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Hi everybody, my brother has some problems with his PC and I couldn't find a solution for it on the internet.
What happens is, whenever he starts a game, the monitor goes into sleeping mode, the computer freezes and the sounds start to repeat itself and then stop. Sometimes the monitor doesn't go to sleeping mode, just the computer freezes. When the freeze happens, ctrl alt delete doesn't work, I have to turn it of by the power switch. One time it froze even without starting a game, just browsing the internet or watching a youtube video, I don't remember.
First I thought there is an overheating issue, but it's probably isn't the case, because it happens even with the sidepanel off. If it doesn't freeze, the GPU temps are around 60-70 C while gaming. The GPU drivers are the latest, maybe another driver I forgot about creates this problem?
Also the motherboard, the case and the RAM are bought used, the HDDs are from older systems, everything else was bought new a year ago.
Ryzen 5 2600 (stock cooler, no overclock)
XFX Radeon RX 580 8 GB
Asus Prime Pro X370
2x 8 GB HyperX Fury
be quiet! System Power 9 80+ Bronze 600W
Cooler Master Silencio 550
2x 500 GB Toshiba HDDs and a 120 GB SSD
UPDATE1: The memory frequency was increased a little bit, so I decreased it back to default, but now a new thing happens. It still freezes, but now the computer automatically restarts.
UPDATE2: The problem is solved!
I reinstalled the drivers, rotated the PSU, reconnected everything, and now it's not crashing. It's been a few days and it still has no problems, so I think it's finally fixed.
Thank you to everybody who helped. This thread received a lot of comments, way more than I expected, without those comments, I would still be looking for answers on the internet probably.
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Looks like you have a severe case of infection, mate.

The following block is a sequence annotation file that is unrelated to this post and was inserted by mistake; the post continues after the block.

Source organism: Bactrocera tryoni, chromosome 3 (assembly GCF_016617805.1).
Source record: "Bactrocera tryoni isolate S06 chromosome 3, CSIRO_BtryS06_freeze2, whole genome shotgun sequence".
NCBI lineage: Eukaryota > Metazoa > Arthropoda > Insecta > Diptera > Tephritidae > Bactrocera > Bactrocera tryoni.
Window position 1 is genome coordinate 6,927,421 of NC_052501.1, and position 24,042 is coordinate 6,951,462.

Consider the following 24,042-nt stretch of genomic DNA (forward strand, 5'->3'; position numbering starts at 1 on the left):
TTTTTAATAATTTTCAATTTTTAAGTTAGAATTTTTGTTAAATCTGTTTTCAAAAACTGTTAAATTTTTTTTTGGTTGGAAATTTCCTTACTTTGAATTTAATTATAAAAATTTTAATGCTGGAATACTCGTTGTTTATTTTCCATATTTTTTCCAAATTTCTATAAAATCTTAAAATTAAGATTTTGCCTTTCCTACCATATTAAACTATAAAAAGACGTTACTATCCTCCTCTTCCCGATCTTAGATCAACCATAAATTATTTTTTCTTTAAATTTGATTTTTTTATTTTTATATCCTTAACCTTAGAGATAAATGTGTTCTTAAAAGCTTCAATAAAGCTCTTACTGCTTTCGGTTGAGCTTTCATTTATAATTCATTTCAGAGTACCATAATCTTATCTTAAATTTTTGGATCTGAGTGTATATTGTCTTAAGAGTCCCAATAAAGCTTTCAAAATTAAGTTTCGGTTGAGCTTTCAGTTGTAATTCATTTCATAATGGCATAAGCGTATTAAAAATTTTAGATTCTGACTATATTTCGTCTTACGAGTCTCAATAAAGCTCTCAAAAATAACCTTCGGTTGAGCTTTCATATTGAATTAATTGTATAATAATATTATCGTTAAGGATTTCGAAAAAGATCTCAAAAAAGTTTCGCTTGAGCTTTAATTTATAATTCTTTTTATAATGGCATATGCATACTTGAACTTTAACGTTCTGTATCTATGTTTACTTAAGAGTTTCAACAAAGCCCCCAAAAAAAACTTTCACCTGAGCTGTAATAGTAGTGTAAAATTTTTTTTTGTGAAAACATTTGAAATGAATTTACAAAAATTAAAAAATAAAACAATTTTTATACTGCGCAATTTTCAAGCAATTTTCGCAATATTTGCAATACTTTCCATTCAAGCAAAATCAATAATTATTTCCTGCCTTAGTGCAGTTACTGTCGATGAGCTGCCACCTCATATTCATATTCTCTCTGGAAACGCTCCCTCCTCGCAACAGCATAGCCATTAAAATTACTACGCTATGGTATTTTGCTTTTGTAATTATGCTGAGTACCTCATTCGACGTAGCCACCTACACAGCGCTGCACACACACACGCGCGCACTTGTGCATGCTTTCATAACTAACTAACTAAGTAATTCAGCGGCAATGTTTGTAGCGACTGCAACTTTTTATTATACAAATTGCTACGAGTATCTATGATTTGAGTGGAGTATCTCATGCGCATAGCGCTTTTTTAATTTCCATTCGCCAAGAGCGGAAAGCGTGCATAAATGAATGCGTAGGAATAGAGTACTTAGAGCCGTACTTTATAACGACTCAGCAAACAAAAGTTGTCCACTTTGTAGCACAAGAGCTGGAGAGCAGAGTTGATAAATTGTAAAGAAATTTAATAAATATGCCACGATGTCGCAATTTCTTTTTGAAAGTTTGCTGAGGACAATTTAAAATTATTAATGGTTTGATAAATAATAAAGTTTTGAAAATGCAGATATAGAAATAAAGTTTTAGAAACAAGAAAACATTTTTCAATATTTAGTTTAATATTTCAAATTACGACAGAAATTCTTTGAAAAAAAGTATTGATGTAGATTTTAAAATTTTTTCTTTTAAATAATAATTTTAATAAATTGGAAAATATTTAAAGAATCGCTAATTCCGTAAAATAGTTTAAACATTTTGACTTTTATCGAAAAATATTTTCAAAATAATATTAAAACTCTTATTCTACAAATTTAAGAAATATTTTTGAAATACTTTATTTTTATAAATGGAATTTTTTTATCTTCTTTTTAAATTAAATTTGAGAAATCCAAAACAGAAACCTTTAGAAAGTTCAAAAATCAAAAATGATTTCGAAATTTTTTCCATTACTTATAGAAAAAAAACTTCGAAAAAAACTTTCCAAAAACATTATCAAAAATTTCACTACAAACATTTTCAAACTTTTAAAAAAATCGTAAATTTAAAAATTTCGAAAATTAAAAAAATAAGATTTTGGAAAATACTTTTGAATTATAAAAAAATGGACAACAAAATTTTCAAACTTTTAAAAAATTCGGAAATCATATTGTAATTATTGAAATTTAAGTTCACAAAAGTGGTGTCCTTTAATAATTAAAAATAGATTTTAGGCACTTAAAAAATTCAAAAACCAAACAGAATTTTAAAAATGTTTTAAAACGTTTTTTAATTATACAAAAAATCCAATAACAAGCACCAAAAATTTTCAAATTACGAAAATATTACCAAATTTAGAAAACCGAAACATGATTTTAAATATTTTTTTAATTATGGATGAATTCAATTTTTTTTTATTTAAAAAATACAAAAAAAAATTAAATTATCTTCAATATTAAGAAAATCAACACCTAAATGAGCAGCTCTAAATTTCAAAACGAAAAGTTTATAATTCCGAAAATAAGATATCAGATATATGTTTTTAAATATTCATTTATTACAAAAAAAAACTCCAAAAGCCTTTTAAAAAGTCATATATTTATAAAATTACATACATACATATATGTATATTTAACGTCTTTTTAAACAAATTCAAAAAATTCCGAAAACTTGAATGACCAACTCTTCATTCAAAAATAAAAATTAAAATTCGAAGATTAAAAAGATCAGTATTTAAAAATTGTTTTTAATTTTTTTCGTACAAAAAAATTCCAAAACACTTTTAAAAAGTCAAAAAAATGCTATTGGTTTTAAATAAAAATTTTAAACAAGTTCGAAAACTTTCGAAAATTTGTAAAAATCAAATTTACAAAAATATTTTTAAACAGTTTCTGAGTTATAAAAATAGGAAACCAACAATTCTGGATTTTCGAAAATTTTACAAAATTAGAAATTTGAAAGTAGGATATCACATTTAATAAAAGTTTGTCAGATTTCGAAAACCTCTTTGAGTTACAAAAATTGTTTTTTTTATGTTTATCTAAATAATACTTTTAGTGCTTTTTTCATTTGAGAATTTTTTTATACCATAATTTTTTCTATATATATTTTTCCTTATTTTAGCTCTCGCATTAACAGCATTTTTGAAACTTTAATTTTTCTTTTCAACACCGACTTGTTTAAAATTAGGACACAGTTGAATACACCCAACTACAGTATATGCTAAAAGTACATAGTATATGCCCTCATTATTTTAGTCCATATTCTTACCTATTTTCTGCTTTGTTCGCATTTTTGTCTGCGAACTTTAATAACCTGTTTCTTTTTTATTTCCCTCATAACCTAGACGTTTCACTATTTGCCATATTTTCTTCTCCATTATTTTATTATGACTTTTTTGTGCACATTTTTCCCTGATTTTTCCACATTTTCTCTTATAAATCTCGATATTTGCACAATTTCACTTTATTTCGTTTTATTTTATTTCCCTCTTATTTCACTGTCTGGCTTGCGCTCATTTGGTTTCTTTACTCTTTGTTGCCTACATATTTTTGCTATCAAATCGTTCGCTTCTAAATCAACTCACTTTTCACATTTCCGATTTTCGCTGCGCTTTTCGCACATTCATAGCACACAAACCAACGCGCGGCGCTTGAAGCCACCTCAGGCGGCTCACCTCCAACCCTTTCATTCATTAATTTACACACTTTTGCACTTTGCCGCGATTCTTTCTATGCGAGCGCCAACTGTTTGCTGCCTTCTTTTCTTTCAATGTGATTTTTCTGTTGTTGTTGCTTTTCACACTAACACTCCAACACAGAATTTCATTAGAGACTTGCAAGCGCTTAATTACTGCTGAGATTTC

What I would do if I were you: Burn a windows installation CD/make a bootable key and use the repair tool of the windows installation software to repair your pc. It's very likely that you will have to re-install windows so I suggest you save all important files in an external drive because you will probably need to wipe out clean the computer.
Seeing the freezing issue, it's maybe a bios update issue too, but those problems are often created by viruses so you need to sanitize your systems before upgrading anything.
Hope it helps, don't give up !!
Its not a very old windows install, idk if there is already something that would cause that big of a problem, but I will try to do the repair tool thing, thanks!
New installation means nothing. I've built a new PC two years ago. On the very day I installed Win10 on it (if I might add, I bought an actual license, not pirated it), my antivirus (Avast) notified me about a blocked attempt to remotely access my PC from a ukrainian IP address. The system was legal, no shady sites visited, nothing pirated, barely even up and it was already attacked.
As for your problem, without further specifics, I am not entirely sure its a virus. I had cooling problems with my PC once, but that was because of insufficient cooling paste on the processor. It gradually heated up from the basic 30-40°C to 70 and above, without doing anything in particular. A few minutes of gaming or youtube killed it faster, but it slowly overheated during idle state too. The phenomenon appeared out of blue, supposedly because the cooling paste got too dry and little bits of it fell out from its place.